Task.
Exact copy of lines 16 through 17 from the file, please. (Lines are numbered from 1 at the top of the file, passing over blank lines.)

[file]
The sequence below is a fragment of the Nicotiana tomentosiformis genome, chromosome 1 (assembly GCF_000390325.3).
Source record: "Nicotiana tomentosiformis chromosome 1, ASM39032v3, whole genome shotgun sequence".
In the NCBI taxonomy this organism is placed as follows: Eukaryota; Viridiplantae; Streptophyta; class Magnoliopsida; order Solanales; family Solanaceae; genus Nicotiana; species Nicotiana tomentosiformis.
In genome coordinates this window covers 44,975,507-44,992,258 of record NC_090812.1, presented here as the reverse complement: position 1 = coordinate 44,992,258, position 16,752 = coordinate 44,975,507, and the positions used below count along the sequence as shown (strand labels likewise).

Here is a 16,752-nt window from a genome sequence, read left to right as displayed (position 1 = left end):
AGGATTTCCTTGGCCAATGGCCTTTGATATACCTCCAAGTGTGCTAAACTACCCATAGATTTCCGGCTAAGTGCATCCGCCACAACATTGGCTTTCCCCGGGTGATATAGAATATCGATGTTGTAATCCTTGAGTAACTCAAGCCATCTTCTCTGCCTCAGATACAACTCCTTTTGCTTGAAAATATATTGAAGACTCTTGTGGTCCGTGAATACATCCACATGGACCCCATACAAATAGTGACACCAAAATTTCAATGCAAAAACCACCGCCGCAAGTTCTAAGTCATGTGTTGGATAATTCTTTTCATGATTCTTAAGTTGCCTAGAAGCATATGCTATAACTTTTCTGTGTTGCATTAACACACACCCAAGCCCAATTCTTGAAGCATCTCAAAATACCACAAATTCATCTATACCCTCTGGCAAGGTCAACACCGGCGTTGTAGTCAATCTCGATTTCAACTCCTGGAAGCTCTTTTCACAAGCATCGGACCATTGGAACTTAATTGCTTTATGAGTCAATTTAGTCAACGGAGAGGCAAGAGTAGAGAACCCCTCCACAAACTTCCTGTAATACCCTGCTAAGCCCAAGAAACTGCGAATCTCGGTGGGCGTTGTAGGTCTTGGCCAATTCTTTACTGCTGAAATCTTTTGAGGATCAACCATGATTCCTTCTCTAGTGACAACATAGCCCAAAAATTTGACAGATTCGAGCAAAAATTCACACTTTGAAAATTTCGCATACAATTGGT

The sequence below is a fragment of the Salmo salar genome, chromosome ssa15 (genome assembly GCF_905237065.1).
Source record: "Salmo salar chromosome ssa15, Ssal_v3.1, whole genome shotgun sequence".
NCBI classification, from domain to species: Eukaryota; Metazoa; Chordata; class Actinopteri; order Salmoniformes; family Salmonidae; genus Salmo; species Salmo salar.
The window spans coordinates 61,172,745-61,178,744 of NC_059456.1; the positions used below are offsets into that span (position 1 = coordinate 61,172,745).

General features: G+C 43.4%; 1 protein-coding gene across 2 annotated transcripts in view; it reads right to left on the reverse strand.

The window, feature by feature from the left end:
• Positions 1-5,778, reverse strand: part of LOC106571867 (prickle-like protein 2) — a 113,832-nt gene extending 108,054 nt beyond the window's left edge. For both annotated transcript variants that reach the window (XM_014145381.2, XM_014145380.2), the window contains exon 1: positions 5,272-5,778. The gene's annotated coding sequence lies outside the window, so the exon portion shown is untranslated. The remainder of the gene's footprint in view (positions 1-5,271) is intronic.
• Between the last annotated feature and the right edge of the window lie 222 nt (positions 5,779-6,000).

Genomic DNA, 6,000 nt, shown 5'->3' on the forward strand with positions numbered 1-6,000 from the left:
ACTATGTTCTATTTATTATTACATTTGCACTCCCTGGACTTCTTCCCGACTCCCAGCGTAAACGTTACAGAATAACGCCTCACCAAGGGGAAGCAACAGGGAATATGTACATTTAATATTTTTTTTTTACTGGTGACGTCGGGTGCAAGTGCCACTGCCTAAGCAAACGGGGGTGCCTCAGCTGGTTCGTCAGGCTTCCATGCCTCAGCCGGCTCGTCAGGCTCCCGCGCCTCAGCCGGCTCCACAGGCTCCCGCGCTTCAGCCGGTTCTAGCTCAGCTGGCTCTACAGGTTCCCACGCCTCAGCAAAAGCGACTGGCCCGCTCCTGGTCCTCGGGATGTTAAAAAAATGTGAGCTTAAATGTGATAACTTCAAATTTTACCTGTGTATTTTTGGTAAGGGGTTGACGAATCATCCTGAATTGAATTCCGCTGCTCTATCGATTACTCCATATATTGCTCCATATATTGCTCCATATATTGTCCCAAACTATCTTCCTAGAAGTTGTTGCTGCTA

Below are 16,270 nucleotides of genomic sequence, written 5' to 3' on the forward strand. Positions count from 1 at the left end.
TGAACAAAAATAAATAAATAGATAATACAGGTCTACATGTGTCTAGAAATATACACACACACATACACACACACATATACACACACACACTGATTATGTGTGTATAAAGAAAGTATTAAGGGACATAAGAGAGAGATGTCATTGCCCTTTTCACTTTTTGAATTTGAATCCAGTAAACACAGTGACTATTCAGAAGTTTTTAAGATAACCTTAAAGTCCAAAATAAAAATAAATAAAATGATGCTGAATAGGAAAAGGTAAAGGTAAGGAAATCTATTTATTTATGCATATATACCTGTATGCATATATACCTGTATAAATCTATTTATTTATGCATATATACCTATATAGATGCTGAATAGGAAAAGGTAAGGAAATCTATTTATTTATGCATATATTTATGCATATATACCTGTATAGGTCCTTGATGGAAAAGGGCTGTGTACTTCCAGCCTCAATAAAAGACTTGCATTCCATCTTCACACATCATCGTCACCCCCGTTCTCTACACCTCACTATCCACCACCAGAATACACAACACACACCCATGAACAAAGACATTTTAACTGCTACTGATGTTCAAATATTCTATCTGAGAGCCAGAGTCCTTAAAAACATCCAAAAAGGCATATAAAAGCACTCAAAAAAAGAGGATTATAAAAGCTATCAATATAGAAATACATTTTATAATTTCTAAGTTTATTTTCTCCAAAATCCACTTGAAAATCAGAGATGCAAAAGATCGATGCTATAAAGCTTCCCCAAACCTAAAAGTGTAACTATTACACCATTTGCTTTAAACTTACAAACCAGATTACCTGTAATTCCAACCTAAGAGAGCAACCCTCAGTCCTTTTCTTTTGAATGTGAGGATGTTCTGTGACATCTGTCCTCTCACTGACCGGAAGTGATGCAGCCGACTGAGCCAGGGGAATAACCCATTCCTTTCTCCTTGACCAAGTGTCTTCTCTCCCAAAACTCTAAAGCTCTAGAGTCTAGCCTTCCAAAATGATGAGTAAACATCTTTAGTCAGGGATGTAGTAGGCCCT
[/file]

ACTATGTTCTATTTATTATTACATTTGCACTCCCTGGACTTCTTCCCGACTCCCAGCGTAAACGTTACAGAATAACGCCTCACCAAGGGGAAGCAACAGGGAATATGTACATTTAATATTTTTTTTTTACTGGTGACGTCGGGTGCAAGTGCCACTGCCTAAGCAAACGGGGGTGCCTCAGCTGGTTCGTCAGGCTTCCATGCCTCAGCCGGCTCGTCAGGCTCCCGCGCCTCAGCCGGCTCCACAGGCTCCCGCGCTTCAGCCGGTTCTAGCTCAGCTGGCTCTACAGGTTCCCACGCCTCAGCAAAAGCGACTGGCCCGCTCCTGGTCCTCGGGATGTTAAAAAAATGTGAGCTTAAATGTGATAACTTCAAATTTTACCTGTGTATTTTTGGTAAGGGGTTGACGAATCATCCTGAATTGAATTCCGCTGCTCTATCGATTACTCCATATATTGCTCCATATATTGCTCCATATATTGTCCCAAACTATCTTCCTAGAAGTTGTTGCTGCTA

Below are 16,270 nucleotides of genomic sequence, written 5' to 3' on the forward strand. Positions count from 1 at the left end.